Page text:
a personal rehearsal diary

by Scott Graham

from the making of pool (no water) by Mark Ravenhill

Day 12 (yoga instructor leads the warm-up)

The set is big. VERY BIG. It is also strong and very useful. It is also not like any other set of ours. It is exactly what we asked for. A hybrid of swimming pool and hospital room.


The morning is filled recapping the moves, lifts and jumps found using the set, and creating new ones, putting strings of material together and then filming it. Progress is good but one of the performers is nursing an injury which means they are a little timid at the moment. Hopefully this will pass soon.

The moves explored are research into what type of vocabulary we can use near the end where the four characters go completely off the rails and burn the art. We are looking for a reckless abandon as opposed to the slightly mannered, nervous physicality of the opening sections. Working on this type of material must feel liberating for the performers even if they are picking up the odd scrapes and bruises from it.

There are times when it is painfully clear that we are not working with dancers. They are lacking the instinct, maybe. Certainly the technique is not there and this slows things down. It must have been exactly like this when we were setting out as a company and were frustrating choreographers like Steve Kirkham or T. C. Howard.

Our task here is to get to a place where an audience does not make the same observation about the training background of the performers as I have just made.


I ran a suggestion for a line at the end past Steven. It is a line that, I feel, accommodates the new text (the artist’s vitriol) but also makes clear that this information is a projection from one of (maybe all of) the characters. It is their understanding of the artist’s look and of their new relationship. He liked it and we are going to work with it. We might go to visit Mark tomorrow so we could always run it past him. Either way, knowing that we have some sort of bridging line there now makes me feel more comfortable and confident.


The afternoon involves a run-through of where we are up to so far. It is occasionally languid, especially at the start, but is exciting nonetheless. We give a note to find the excited affectation of the beginning and to fight this casual approach. It is a note we have said after every run. These are very intelligent and talented performers. The lure to play this text this way must be very strong but I still believe in our instincts.

We also instruct them to make some material that pulls their clothes around, grips at their own flesh, etc. They are to find eight moves. They do not have to fit them to music but they do have to teach them to a partner when they have found their string of moves. They are split into two pairs and teach each other their moves so that we have two groups doing a string of unison. We then ask them to think about the excitement of something naughty, the butterflies in the stomach, the desire to pee, the childish need to hold onto yourself. Let these inform the moves rather than some erotic notion. Then they had to focus their eyes on a fixed point and adjust their work if they had to. Once we had this we told them which section we were thinking about for these moves. (A section about taking your clothes off. Not the most inspired or abstract association but we wanted to avoid the moves being completely literal. If we had started with the words then there was a risk the moves may have been simple mimes of getting stripped. What we ended up with were two strings of material much more beautiful and intriguing.)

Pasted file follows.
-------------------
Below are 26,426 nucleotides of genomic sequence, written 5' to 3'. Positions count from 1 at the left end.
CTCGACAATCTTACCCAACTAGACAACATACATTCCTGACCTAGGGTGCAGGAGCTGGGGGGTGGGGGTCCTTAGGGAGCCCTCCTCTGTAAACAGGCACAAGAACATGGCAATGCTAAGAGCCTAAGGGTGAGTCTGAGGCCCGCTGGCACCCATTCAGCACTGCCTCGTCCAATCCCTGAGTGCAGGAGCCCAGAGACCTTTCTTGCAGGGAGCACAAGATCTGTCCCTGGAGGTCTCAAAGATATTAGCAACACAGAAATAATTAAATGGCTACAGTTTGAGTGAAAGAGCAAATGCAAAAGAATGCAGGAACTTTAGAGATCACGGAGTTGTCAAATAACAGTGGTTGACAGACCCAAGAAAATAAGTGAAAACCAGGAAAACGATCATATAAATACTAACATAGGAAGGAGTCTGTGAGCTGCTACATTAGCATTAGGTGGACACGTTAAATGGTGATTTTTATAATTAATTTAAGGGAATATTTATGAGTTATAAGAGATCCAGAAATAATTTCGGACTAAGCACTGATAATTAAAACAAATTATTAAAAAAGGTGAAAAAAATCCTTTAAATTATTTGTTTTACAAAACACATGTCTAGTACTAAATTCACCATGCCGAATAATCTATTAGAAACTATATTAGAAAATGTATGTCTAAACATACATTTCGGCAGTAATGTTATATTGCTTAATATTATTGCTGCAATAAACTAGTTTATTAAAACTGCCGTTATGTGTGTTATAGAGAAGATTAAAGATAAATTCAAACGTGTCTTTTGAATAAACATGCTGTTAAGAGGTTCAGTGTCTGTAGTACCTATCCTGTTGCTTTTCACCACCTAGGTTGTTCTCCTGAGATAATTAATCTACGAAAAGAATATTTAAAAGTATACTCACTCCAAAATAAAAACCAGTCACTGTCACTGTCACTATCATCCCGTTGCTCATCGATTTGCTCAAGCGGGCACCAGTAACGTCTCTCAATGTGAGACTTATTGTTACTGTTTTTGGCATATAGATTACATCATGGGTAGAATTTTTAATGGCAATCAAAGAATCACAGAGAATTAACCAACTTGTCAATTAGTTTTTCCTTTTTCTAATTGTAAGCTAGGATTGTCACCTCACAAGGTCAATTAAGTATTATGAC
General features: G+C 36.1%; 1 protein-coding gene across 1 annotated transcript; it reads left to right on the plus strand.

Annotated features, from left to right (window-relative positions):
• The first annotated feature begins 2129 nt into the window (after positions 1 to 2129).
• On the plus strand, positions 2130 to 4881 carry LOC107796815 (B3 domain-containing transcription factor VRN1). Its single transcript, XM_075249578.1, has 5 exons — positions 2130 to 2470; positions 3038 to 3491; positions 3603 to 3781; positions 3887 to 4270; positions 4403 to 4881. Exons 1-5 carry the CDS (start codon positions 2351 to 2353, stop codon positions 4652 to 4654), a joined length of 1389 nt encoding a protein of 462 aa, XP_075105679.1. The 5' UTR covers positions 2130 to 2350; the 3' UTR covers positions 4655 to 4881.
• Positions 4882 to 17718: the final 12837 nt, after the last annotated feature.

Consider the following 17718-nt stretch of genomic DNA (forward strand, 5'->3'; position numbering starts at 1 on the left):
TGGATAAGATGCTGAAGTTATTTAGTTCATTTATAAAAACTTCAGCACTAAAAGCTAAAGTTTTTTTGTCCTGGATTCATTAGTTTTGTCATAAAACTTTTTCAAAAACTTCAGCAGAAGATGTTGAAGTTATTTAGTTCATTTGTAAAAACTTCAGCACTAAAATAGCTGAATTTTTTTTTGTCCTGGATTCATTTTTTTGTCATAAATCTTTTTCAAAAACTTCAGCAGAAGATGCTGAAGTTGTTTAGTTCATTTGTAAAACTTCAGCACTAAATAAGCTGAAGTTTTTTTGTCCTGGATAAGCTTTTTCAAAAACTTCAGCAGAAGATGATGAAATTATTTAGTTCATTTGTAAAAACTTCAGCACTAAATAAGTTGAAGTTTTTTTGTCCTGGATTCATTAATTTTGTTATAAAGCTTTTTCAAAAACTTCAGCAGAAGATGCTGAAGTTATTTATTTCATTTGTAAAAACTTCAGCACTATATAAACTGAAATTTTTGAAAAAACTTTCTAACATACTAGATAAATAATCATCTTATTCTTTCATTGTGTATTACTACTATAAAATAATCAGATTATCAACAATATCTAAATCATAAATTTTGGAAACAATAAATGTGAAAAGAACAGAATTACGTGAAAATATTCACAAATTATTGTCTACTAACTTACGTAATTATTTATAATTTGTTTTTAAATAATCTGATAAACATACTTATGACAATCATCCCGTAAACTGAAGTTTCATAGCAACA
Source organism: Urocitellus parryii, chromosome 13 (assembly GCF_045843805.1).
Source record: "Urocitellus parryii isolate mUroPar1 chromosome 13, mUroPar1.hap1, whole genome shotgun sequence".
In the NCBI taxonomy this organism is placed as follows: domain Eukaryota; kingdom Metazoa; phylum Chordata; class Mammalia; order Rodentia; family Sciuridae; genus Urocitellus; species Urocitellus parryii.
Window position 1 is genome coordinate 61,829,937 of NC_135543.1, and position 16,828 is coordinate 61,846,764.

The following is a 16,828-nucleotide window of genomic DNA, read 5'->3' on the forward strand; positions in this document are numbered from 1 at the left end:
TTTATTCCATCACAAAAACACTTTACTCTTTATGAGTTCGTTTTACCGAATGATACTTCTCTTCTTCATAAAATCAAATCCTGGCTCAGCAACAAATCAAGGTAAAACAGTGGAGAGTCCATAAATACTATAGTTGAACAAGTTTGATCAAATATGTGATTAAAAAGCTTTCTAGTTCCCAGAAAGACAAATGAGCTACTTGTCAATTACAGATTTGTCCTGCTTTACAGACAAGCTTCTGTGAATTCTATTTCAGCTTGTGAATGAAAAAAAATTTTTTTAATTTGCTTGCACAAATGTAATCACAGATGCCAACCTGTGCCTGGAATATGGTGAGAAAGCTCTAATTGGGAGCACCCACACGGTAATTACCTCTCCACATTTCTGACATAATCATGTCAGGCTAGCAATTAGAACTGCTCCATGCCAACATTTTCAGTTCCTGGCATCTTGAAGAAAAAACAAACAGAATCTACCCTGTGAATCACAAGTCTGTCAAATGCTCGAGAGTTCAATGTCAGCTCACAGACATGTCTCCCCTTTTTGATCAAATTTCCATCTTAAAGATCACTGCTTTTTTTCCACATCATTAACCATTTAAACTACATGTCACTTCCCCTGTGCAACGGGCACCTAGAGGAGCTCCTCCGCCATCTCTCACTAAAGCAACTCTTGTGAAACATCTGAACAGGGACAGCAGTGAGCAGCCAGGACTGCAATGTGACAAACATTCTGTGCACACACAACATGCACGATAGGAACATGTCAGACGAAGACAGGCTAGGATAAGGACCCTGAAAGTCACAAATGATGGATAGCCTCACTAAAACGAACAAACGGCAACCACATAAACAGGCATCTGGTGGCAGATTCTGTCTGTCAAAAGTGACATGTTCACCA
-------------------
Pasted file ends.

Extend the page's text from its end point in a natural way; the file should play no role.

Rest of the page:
It has been great to use the set today. Also to move forward into the text. I have no idea of whether we are on schedule or not though. Steven and I are meeting tomorrow from 10 a.m. to 1 p.m. to go through our ideas and how we see things progressing. I guess I will get a better idea from that.

The intention is that we have our meeting first. Then a production meeting. Then the performers come in at 2 p.m. but we work through to 10 p.m.

There is a calculated ploy here. We have found that there is a strange, dedicated excitement about working late, outside the norm. You get a different energy from people. It also creates a conducive environment to take things a little further, to explore some of the darker, riskier elements of the production. Hopefully we can exploit that again here. The rehearsal rooms are great on a day-to-day basis. They are clean and beautiful, with the most amazing light spilling in and changing the room constantly. It will be fascinating to find out how it feels with all that natural light taken away, with all the church workers and volunteers off home. It would be great to unearth the kind of stuff we might hold back from during the day!


(Having recently moved house, I have no idea where that Complicité rehearsal diary is. There are numerous boxes, all labelled, but none of them says ‘Complicité rehearsal diary’. While I am happy to continue doing this in my own way, part of me desperately wants to avoid getting to the end of this process and then wishing I had done it in a different way. That I have missed out something fundamental to your understanding and insight into our rehearsal process. But then maybe this is more of a genuine diary. I certainly do not want to compromise this aspect by writing revisions after the fact just because I liked what Complicité have done. But still, I am intrigued. I still want to know what the form is just to know whether that is what I am doing, whether that is what I want to embrace, or whether I would recoil from the style.)